Webb Smith (Story)- One of the first members of the story department who started as Ted Sear’s assistant. His most notable work is that he storyboarded the Pluto’s flypaper sequence and his sketches were very inspirational to Fergy when he animated the scene.  The boards really show the thought process the dog is going through and clearly articulate the ideas behind the sequence. Unfortunately Smith’s career was a shorter one and he passed away in the mid to late 1940s.

Wilfred Jackson (Director)- Jaxon, as his colleagues called him, was one of the most well-respected and influential directors in Disney history.  He was actually never really hired and just started working there because in 1928 he went by the studio to learn how to make animated cartoons.  Jaxon put making films that pleased Walt as a top priority and was very loyal to the boss.  He had a background in music and had great timing as well as attention to detail. Among the sequences he directed include Night on Bald Mountain in Fantasia, the I’ve Got No Strings sequence in Fantasia, much of the scenes with Lucifer and the mice in Cinderella, the beginning of Alice in Wonderland, a lot of the song sequences in Snow White, and a majority of the first half of Dumbo including Bill Tytla’s marvelous bathing scene. On the realm of shorts Wilfred directed many significant ones including the Band Concert and the Tortoise and the Hare. Not only were the animators inspired by his attention to detail but they also found him easy and rewarding to work with (even Milt Kahl stated he almost never argued with Jaxon.) Unfortunately he had to step down from directing Sleeping Beauty after having a heart attack in late 1953 and worked exclusively in television until leaving the studio in 1961.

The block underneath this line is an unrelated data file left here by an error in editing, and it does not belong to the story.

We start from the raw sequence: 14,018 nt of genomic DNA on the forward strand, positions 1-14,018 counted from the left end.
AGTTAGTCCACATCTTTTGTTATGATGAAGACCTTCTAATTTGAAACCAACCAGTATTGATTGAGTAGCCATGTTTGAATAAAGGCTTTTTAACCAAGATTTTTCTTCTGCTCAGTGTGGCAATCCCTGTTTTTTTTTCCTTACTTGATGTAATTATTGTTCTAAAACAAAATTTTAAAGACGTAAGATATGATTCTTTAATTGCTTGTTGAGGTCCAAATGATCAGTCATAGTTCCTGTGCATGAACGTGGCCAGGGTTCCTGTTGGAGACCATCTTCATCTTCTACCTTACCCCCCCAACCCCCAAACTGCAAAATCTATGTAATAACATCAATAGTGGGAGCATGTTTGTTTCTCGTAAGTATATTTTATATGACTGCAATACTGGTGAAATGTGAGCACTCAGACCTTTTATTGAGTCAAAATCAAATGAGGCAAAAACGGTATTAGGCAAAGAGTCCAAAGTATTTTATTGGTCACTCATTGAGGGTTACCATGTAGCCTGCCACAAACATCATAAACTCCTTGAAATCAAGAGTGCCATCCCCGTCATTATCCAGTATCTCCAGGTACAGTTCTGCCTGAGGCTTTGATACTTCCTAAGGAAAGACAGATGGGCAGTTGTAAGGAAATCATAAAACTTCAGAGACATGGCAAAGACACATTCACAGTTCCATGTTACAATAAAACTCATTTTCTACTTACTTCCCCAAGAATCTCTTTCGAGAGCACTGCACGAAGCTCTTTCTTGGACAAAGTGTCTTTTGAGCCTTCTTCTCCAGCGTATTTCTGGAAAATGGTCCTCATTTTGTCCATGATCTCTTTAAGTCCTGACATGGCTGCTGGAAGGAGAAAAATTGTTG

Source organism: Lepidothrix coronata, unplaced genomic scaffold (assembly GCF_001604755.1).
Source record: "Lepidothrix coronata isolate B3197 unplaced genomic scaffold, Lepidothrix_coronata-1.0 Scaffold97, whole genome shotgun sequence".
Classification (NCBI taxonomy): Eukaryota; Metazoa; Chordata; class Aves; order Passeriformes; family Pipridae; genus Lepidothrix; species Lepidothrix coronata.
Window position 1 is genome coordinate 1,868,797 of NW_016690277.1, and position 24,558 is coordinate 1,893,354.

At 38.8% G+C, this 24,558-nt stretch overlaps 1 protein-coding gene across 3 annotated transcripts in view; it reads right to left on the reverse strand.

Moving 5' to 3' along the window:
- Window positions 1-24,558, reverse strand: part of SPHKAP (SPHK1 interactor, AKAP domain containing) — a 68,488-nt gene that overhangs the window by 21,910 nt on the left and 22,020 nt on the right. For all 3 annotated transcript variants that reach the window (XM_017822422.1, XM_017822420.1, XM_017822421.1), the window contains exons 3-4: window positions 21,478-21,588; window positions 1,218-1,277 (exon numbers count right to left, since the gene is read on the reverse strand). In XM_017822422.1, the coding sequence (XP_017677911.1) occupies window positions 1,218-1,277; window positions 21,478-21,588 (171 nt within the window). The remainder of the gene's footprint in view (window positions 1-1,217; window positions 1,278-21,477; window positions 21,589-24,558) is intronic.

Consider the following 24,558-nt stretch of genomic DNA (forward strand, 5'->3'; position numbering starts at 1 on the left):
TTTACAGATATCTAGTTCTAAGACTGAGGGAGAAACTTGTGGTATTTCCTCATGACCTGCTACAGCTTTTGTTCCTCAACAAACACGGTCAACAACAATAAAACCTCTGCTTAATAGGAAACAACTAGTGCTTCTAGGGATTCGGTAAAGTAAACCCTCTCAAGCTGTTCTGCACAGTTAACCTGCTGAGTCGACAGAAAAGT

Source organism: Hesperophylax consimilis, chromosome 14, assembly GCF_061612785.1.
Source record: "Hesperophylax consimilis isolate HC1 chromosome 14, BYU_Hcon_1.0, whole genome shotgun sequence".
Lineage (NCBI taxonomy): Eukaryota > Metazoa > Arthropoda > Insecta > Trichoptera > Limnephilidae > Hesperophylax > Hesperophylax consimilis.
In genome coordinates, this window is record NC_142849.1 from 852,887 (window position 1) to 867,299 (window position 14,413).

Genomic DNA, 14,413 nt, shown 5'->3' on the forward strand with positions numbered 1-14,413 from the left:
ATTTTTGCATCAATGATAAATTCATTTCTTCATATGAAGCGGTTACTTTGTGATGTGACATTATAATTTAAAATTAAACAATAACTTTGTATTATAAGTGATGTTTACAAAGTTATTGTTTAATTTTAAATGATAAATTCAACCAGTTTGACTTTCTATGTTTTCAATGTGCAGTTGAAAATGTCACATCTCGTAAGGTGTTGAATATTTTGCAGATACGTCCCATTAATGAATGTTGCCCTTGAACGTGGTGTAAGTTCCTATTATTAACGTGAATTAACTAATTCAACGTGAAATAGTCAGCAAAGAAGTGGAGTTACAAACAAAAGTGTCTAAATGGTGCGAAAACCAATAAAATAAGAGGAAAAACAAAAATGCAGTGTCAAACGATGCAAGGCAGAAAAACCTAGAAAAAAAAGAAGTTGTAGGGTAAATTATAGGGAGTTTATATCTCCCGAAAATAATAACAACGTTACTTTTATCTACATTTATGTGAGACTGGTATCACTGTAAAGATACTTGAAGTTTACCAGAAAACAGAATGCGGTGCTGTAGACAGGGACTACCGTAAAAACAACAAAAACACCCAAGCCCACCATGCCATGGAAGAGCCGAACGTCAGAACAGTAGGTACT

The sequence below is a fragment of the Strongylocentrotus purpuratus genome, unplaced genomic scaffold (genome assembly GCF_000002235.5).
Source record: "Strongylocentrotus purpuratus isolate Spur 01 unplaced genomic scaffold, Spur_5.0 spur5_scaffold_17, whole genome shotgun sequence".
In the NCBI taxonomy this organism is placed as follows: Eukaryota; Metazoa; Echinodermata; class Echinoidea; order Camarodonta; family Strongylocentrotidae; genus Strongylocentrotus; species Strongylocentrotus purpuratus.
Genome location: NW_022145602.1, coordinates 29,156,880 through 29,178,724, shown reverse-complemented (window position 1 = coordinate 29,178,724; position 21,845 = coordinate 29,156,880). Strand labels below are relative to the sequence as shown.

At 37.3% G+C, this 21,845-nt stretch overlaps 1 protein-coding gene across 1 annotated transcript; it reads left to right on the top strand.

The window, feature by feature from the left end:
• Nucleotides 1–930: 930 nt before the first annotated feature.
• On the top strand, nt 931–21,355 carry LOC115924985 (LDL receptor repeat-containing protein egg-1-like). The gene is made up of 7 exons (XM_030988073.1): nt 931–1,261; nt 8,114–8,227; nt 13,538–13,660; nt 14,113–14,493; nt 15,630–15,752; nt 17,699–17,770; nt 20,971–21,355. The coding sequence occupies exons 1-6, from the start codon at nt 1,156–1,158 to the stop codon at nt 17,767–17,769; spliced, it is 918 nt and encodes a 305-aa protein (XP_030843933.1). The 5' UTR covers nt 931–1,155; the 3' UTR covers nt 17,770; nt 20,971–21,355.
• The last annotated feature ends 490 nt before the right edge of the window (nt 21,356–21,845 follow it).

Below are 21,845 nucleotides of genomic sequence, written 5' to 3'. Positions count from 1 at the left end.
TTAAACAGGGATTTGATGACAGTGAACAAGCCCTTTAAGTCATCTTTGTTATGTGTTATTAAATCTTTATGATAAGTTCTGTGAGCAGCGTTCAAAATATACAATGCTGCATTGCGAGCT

David Hand (Director)- If Jaxon was the better director David Hand was the better leader.  He had a great understanding of what Walt wanted and would do anything to get it across the screen. Hand also was important in managing the studio and getting the best possible product out.  He was the supervising director on both Snow White and Bambi. However changing times made Hand uneasy and he left the studio in 1944 to start up a studio in England.

Frank Churchill (Music)- Frank Churchill is one of the greatest musicians and composers in film history. His catchy tunes and splendid melodies were crucial in the Silly Symphonies and the early Disney features.  Among his best works include all the songs in Snow White and Who’s Afraid of the Big Bad Wolf in the Three Little Pigs.  Sadly in 1942 he committed suicide.